According to the National Alliance on Mental Illness (NAMI), stigma around mental health services in the Latinx community are present for various reasons, such as not recognizing the signs and symptoms of conditions, preference for keeping issues at home to themselves and fear of being labeled as “crazy.” On top of these restrictions are language barriers, minimal to no health insurance coverage, lack of cultural competence and legal status. 

Statistics from 2018 show that 33 percent of those who identify as Hispanic or Latinx adults with mental illness receive treatment each year, in comparison to the U.S. average of 43 percent because of barriers, according to NAMI.

Seeking Support

Tana Espino is a licensed marriage and family therapist from California. She is of Peruvian and Mexican descent, and is known for her platform, Love’s Hustle on Instagram. Her journey as a therapist began in high school after her close friend committed suicide. She was inspired to help those who were battling depression, anxiety and trauma. After graduating from Loyola Marymount with a Bachelor’s in Psychology with training in Domestic Violence and Child Abuse, she worked with the Latinx community in providing mental health services until she started her own business as a both a coach and a therapist.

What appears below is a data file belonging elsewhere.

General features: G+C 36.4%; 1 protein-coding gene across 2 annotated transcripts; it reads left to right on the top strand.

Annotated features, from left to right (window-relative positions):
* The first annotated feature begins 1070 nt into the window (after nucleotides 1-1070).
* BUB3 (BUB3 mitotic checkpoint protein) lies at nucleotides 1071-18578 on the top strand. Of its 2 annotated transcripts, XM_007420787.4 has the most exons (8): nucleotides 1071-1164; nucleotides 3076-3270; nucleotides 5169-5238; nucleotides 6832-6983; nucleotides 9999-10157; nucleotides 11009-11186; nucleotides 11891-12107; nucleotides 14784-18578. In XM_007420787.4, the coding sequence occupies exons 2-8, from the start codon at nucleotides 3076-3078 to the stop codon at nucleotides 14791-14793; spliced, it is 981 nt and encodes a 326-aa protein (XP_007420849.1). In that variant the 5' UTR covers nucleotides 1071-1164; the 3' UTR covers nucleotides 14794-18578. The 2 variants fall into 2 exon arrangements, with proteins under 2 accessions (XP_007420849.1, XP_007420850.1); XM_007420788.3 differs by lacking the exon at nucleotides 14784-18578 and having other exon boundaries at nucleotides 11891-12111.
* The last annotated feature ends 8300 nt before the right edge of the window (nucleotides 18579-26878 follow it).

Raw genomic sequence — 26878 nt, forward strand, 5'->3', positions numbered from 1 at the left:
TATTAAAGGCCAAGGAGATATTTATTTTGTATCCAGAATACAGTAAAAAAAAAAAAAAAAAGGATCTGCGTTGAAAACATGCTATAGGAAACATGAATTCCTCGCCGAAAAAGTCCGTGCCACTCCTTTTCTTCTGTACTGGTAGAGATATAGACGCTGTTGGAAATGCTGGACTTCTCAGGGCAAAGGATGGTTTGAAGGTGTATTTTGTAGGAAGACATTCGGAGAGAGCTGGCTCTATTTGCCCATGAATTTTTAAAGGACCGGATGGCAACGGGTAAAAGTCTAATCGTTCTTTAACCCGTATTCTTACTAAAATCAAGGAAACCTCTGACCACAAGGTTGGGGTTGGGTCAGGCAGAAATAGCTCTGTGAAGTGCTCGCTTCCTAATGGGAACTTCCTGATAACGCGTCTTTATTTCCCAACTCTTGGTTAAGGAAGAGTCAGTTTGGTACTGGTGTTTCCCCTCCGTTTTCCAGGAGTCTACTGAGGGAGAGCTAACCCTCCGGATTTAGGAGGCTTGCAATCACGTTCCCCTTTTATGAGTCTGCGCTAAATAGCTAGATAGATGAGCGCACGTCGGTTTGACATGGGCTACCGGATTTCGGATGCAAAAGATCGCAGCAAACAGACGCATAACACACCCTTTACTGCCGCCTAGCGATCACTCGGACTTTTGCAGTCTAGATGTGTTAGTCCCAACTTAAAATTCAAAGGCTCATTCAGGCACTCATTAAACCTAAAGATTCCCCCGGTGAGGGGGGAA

“I think it’s important for the Latinx community to understand that seeking support outside of their community of family/friends is healthy, especially if they are experiencing challenges that have become too overwhelming for them or they have not found relief,” she said. “Just as you may go to a doctor if you have pain somewhere that you have not been able to get relief from, same for mental health therapy.”

As of 2016, her clients consist of about 45-50 percent of Latinx clients. With COVID-19, requests have come in more than expected, though she isn’t able to take in all of them. 

“I’ve had to set up a wait list for both therapy and coaching,” she said. “I’m happy to see that more people are wanting to heal and seek support to work through their wounds and experiences.”

Latinx mental health specialists have recognized their own experiences with the mental health stigma but have found a way to use that as an opportunity to connect with their hesitant clients. 

Therapy Doesn’t Minimize Success

Araceli “Chely” Galvan is Community Wellness Specialist based in California. She’s often worked with clinicians and social workers in a treatment team to provide mental health services for families who qualify for services through Medi-Cal. She provides useful resources and insight through her Instagram page, @chelysmentalwealth

She’s opened up to her clients by expressing that therapy doesn’t minimize the goal of success.